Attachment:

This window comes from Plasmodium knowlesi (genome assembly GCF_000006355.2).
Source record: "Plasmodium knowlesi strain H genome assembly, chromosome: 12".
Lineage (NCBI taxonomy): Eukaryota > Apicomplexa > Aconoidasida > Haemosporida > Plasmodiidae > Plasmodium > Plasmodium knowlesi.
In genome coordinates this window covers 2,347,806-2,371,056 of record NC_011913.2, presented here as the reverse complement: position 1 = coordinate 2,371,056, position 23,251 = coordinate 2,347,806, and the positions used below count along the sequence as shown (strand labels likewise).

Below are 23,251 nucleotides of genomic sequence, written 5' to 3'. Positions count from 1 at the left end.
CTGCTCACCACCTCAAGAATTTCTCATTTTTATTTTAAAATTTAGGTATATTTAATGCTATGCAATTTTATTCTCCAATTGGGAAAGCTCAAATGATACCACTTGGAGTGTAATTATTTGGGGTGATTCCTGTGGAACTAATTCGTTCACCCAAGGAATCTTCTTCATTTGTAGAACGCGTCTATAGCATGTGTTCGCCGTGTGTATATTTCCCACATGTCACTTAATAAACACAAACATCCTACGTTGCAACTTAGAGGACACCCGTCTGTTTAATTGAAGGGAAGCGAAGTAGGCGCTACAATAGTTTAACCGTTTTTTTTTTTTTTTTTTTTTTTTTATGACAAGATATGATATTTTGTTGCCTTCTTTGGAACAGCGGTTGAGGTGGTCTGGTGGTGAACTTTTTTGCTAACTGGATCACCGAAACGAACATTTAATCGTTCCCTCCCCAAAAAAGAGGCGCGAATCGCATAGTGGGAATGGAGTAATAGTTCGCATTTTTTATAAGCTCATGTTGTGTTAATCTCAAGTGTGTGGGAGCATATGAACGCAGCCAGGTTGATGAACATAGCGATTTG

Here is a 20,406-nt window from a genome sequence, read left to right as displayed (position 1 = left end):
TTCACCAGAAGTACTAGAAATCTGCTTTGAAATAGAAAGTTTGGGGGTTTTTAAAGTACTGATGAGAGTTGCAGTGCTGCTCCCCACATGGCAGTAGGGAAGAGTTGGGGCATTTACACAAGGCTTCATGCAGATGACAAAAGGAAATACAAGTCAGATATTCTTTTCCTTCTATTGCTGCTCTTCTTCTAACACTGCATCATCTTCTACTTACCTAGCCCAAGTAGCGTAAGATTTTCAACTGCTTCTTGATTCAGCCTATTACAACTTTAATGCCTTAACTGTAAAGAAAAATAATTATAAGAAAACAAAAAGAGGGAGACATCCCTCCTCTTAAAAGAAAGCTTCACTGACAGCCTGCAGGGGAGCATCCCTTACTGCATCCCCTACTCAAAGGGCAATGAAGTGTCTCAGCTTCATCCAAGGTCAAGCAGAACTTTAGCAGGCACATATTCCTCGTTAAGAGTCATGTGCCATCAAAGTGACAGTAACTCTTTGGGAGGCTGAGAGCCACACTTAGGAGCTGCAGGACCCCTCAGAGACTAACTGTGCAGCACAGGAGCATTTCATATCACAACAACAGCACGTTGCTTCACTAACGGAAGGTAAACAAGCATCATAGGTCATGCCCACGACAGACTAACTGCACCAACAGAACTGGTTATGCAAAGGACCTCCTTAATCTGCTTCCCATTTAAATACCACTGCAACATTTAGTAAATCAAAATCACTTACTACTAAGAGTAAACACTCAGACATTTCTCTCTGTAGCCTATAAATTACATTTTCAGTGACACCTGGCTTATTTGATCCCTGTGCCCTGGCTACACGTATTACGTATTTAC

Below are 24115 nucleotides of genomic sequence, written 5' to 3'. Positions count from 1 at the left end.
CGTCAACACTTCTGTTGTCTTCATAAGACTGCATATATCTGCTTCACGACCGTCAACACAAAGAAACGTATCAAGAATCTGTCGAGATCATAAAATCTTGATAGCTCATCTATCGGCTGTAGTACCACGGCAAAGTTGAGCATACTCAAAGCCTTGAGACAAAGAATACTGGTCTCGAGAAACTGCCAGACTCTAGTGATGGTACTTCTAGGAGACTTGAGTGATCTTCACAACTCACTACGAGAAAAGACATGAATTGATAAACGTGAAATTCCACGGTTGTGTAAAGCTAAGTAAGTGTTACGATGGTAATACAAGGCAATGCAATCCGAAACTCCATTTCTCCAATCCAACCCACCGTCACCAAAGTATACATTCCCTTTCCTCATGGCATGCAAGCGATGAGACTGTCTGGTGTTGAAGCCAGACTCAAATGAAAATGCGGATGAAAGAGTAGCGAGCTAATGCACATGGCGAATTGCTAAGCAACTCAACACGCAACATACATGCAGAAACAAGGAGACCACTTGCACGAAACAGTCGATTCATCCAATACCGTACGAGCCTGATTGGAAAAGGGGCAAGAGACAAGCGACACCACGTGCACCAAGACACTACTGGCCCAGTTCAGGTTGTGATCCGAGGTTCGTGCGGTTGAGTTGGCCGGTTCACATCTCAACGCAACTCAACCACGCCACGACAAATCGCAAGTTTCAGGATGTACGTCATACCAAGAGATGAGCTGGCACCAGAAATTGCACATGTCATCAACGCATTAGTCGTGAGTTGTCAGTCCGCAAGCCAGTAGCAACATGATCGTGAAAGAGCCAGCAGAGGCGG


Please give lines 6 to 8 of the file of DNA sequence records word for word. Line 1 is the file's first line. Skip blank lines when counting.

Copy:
CTGCTCACCACCTCAAGAATTTCTCATTTTTATTTTAAAATTTAGGTATATTTAATGCTATGCAATTTTATTCTCCAATTGGGAAAGCTCAAATGATACCACTTGGAGTGTAATTATTTGGGGTGATTCCTGTGGAACTAATTCGTTCACCCAAGGAATCTTCTTCATTTGTAGAACGCGTCTATAGCATGTGTTCGCCGTGTGTATATTTCCCACATGTCACTTAATAAACACAAACATCCTACGTTGCAACTTAGAGGACACCCGTCTGTTTAATTGAAGGGAAGCGAAGTAGGCGCTACAATAGTTTAACCGTTTTTTTTTTTTTTTTTTTTTTTTTATGACAAGATATGATATTTTGTTGCCTTCTTTGGAACAGCGGTTGAGGTGGTCTGGTGGTGAACTTTTTTGCTAACTGGATCACCGAAACGAACATTTAATCGTTCCCTCCCCAAAAAAGAGGCGCGAATCGCATAGTGGGAATGGAGTAATAGTTCGCATTTTTTATAAGCTCATGTTGTGTTAATCTCAAGTGTGTGGGAGCATATGAACGCAGCCAGGTTGATGAACATAGCGATTTG

Here is a 20,406-nt window from a genome sequence, read left to right as displayed (position 1 = left end):
TTCACCAGAAGTACTAGAAATCTGCTTTGAAATAGAAAGTTTGGGGGTTTTTAAAGTACTGATGAGAGTTGCAGTGCTGCTCCCCACATGGCAGTAGGGAAGAGTTGGGGCATTTACACAAGGCTTCATGCAGATGACAAAAGGAAATACAAGTCAGATATTCTTTTCCTTCTATTGCTGCTCTTCTTCTAACACTGCATCATCTTCTACTTACCTAGCCCAAGTAGCGTAAGATTTTCAACTGCTTCTTGATTCAGCCTATTACAACTTTAATGCCTTAACTGTAAAGAAAAATAATTATAAGAAAACAAAAAGAGGGAGACATCCCTCCTCTTAAAAGAAAGCTTCACTGACAGCCTGCAGGGGAGCATCCCTTACTGCATCCCCTACTCAAAGGGCAATGAAGTGTCTCAGCTTCATCCAAGGTCAAGCAGAACTTTAGCAGGCACATATTCCTCGTTAAGAGTCATGTGCCATCAAAGTGACAGTAACTCTTTGGGAGGCTGAGAGCCACACTTAGGAGCTGCAGGACCCCTCAGAGACTAACTGTGCAGCACAGGAGCATTTCATATCACAACAACAGCACGTTGCTTCACTAACGGAAGGTAAACAAGCATCATAGGTCATGCCCACGACAGACTAACTGCACCAACAGAACTGGTTATGCAAAGGACCTCCTTAATCTGCTTCCCATTTAAATACCACTGCAACATTTAGTAAATCAAAATCACTTACTACTAAGAGTAAACACTCAGACATTTCTCTCTGTAGCCTATAAATTACATTTTCAGTGACACCTGGCTTATTTGATCCCTGTGCCCTGGCTACACGTATTACGTATTTAC